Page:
Chapter 1. Overview
- International Monetary Fund. Independent Evaluation Office
- Published Date:
- August 2014
During FY2014, the IEO produced two evaluations: IMF Forecasts: Process, Quality, and Country Perspectives, which was discussed by the Executive Board in February, and Recurring Issues from a Decade of Evaluation: Lessons for the IMF, which is scheduled for discussion early in FY2015. The IEO also issued an update of the 2005 evaluation of IMF technical assistance, and published the two updates on prolonged use of IMF resources and fiscal adjustment in IMF-supported programs issued in last year’s Annual Report.
The Executive Board agreed to the Management Implementation Plan (MIP) for the evaluation of The Role of the IMF as Trusted Advisor, which was discussed by the Board in February 2013. The Board also approved staff proposals to implement recommendations made by the second external evaluation of the IEO to enhance the effectiveness of the IEO, particularly related to the follow-up process.
The IEO has three ongoing evaluations: on self-assessment in the IMF, the IMF’s response to the global financial crisis, and IMF statistics; and in FY2015 it will launch an evaluation on the IMF and the euro area crisis. The IEO also began preparing two evaluation updates this year which will be completed in early FY2015: a joint revisit of the 2004 evaluation of the IMF’s role in the Poverty Reduction Strategy Papers and the Poverty Reduction and Growth Facility and the 2007 evaluation of the IMF and aid to Sub-Saharan Africa, and a revisit of the 2005 evaluation of the IMF’s approach to capital account liberalization.
The remainder of this chapter reports on the IEO budget and outreach efforts in the financial year. Chapter 2 summarizes the IMF Forecasts and Recurring Issues evaluations and the IMF Technical Assistance update. Chapter 3 discusses follow-up on IEO evaluations, including staff proposals to implement recommendations made by the second external evaluation of the IEO. Chapter 4 addresses ongoing evaluations and the IEO work program looking forward.
Budget and Staffing
The IEO ended FY2014 with total spending of about 5 percent above its approved budget. This expenditure was fully financed with a carry-over from the FY2013 budget.1 The increase in spending was largely attributable to a higher use of consultants to meet the demands of FY2014, which included work on five evaluations and two evaluation updates.
Due to the unpredictability of staff recruitment and tenure, the IEO recruited an Assistant Director and an Advisor at the end of FY2013 ahead of the departures of the prior incumbents, with overlaps that continued into FY2014. As a result, for a first time in many years the office had a full complement of staff. Spending on discretionary items, including travel and seminars was as projected. Appendix 1 details the IEO budget and expenditures.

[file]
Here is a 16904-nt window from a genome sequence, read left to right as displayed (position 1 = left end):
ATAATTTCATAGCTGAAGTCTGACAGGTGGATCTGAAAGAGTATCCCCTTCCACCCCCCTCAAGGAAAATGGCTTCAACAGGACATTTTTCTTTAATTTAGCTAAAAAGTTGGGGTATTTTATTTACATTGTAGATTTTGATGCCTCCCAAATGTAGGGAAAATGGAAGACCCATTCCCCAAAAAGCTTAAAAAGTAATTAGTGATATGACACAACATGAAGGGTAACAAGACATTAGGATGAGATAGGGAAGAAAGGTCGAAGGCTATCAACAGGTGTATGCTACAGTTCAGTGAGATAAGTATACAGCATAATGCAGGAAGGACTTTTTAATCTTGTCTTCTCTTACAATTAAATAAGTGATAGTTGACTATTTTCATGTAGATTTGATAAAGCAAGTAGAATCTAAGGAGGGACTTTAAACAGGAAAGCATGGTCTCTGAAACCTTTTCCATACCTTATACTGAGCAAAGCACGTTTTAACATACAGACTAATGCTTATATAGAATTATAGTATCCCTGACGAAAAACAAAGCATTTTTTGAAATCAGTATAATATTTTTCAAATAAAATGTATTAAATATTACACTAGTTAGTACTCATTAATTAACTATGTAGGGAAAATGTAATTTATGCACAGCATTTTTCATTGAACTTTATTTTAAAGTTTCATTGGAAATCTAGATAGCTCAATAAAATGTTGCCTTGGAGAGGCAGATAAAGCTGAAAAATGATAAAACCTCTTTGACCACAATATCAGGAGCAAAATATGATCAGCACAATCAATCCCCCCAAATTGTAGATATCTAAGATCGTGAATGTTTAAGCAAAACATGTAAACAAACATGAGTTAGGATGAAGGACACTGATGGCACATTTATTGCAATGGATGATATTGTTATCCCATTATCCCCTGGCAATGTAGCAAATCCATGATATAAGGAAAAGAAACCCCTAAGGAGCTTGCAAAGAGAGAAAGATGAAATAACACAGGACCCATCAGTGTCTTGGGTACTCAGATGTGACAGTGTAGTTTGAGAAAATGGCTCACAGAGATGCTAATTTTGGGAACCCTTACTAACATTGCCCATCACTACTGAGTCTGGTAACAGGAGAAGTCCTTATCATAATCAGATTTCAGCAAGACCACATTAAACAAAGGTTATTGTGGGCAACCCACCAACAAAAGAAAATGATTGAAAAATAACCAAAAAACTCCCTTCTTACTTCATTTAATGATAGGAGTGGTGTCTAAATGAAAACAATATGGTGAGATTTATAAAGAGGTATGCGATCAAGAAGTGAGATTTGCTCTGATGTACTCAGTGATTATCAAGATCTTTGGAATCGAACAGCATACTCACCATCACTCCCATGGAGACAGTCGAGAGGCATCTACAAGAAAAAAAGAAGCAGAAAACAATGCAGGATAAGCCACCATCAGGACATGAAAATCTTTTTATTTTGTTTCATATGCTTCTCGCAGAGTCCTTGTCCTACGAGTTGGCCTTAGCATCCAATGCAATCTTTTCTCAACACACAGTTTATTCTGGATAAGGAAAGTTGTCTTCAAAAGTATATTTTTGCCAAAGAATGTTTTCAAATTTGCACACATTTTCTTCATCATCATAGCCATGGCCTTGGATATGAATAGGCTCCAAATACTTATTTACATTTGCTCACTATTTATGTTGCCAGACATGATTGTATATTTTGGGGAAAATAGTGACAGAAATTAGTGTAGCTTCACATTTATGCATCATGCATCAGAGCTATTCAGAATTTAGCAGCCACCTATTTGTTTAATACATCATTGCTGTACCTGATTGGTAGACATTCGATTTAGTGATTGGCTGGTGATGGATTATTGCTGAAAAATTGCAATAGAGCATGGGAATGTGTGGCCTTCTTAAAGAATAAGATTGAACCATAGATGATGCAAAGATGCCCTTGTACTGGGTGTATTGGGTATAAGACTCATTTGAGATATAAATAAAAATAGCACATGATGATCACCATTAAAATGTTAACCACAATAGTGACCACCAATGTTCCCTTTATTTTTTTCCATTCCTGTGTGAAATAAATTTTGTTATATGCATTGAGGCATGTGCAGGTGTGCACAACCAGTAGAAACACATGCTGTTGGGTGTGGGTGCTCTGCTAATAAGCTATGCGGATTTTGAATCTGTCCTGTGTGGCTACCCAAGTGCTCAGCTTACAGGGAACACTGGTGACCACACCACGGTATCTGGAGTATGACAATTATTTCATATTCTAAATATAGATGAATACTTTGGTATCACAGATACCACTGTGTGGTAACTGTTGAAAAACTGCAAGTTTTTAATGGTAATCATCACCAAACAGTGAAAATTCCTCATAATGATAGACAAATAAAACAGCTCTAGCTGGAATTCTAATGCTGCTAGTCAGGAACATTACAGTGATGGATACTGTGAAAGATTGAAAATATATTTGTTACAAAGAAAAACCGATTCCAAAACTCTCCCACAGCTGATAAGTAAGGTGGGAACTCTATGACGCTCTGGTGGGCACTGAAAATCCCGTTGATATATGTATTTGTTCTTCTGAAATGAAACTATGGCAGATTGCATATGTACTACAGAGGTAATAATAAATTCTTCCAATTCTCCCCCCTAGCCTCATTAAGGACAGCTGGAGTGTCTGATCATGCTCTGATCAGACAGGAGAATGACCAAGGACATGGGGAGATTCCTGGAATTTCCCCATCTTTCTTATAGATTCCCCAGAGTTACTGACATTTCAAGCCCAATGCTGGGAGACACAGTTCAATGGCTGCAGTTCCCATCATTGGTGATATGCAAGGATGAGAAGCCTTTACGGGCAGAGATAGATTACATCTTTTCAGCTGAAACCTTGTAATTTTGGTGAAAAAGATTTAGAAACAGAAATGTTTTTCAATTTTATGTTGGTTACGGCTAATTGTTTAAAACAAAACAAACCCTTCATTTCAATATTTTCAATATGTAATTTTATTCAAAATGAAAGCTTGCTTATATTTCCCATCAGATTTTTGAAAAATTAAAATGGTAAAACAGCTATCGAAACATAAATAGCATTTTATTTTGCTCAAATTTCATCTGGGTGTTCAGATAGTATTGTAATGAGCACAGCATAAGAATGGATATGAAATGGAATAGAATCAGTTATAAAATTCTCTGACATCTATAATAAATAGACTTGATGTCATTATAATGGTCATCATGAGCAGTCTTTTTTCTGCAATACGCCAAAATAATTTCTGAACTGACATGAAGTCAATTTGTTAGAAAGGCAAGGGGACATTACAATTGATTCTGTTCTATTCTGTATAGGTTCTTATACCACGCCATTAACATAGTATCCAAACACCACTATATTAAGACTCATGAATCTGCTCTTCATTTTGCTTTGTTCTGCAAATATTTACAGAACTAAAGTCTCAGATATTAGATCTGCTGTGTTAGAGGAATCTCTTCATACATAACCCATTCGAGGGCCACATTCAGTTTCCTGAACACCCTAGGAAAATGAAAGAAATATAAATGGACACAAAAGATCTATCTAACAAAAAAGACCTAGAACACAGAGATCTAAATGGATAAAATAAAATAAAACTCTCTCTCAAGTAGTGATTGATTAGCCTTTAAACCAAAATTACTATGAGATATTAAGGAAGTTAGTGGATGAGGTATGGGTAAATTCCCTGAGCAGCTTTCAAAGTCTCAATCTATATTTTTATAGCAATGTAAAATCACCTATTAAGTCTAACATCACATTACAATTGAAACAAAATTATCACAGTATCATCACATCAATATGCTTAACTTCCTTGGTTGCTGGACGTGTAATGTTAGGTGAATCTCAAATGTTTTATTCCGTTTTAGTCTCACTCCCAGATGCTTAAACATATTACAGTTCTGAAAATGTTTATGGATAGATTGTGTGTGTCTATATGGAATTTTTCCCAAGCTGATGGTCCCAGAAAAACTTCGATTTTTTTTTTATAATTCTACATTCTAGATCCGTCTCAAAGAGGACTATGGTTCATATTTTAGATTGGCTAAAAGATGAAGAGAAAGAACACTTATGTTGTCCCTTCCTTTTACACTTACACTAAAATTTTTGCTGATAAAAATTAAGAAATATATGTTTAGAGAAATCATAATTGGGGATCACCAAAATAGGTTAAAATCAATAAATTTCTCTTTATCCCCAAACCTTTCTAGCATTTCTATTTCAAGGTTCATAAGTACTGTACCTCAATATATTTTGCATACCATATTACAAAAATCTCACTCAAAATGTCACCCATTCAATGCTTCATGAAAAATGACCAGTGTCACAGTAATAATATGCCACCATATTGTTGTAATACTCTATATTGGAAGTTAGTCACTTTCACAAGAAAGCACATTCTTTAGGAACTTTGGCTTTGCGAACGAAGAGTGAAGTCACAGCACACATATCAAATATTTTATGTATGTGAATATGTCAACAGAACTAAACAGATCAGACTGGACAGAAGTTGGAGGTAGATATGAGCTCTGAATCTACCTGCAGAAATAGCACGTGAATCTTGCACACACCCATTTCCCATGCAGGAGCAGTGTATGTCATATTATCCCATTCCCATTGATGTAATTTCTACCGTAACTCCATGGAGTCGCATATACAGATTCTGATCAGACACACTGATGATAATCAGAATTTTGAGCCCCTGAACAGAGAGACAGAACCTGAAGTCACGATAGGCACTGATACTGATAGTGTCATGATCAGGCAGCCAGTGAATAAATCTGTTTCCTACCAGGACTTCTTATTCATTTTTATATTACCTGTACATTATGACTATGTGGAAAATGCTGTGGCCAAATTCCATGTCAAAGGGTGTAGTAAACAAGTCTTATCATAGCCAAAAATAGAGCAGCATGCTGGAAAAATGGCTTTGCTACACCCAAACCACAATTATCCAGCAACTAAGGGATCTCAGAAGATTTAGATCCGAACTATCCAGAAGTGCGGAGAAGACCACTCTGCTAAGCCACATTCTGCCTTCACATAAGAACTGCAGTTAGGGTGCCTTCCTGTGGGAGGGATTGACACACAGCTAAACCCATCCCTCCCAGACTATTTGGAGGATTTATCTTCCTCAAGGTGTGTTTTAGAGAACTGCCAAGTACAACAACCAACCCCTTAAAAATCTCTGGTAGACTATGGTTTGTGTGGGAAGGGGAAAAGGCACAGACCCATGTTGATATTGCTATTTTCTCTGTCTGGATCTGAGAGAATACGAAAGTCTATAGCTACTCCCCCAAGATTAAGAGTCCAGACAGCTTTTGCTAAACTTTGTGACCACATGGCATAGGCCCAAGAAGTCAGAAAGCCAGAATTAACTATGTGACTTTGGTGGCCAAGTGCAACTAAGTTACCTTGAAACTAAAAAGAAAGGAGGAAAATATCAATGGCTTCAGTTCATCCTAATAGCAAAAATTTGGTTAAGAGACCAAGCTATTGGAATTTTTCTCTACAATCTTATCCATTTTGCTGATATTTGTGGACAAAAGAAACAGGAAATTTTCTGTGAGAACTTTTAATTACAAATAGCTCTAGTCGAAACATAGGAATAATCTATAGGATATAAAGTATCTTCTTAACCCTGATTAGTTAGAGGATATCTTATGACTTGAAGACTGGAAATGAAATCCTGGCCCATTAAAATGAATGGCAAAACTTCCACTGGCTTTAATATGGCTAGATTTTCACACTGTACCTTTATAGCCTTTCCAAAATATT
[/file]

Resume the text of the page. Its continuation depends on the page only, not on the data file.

On April 4, 2014, the Executive Board approved the IEO FY2015 budget proposal of $5.7 million, consistent with zero real growth over FY2014. This budget, along with a carryover of unspent funds from FY2014 of up to 5 percent of the authorized FY2014 budget, will allow the IEO to meet the demands of its FY2015 program. The FY2015 work program includes work on four evaluations and two evaluation updates, as detailed in Chapter 4. The IEO also presented indicative budgets for FY2016 and FY2017, based on zero real growth.2
Outreach and Communication Activities
Outreach is critical to achieving the IEO’s objectives. It is also an important tool for informing stakeholders about IEO evaluations and thereby increasing their impact. To publicize and encourage discussion of its work, the IEO organized or participated in a number of public events in FY2014. These are listed in Appendix 2.
The IEO actively uses its website, along with email communication with subscribers, to publicize its work and to solicit public comments on ongoing initiatives. The website (www.ieo-imf.org) serves as a repository of all IEO work and was recently updated to include a dedicated page on the new series of evaluation updates.
On a one-time, exceptional basis, the IEO was authorized to carry forward up to 10 percent of its FY2013 budget into FY2014, an amount higher than the 5 percent carry forward in previous years. Taking into account the carryover from FY2013, the IEO ended FY2014 with about 5 percent of its total FY2014 resources remaining.
However, under current trends, the zero real growth assumption may not be tenable for FY2016 and beyond. The IEO already projects that it will use carry-over funds to finance permanent expenditures in the proposed FY2015 budget.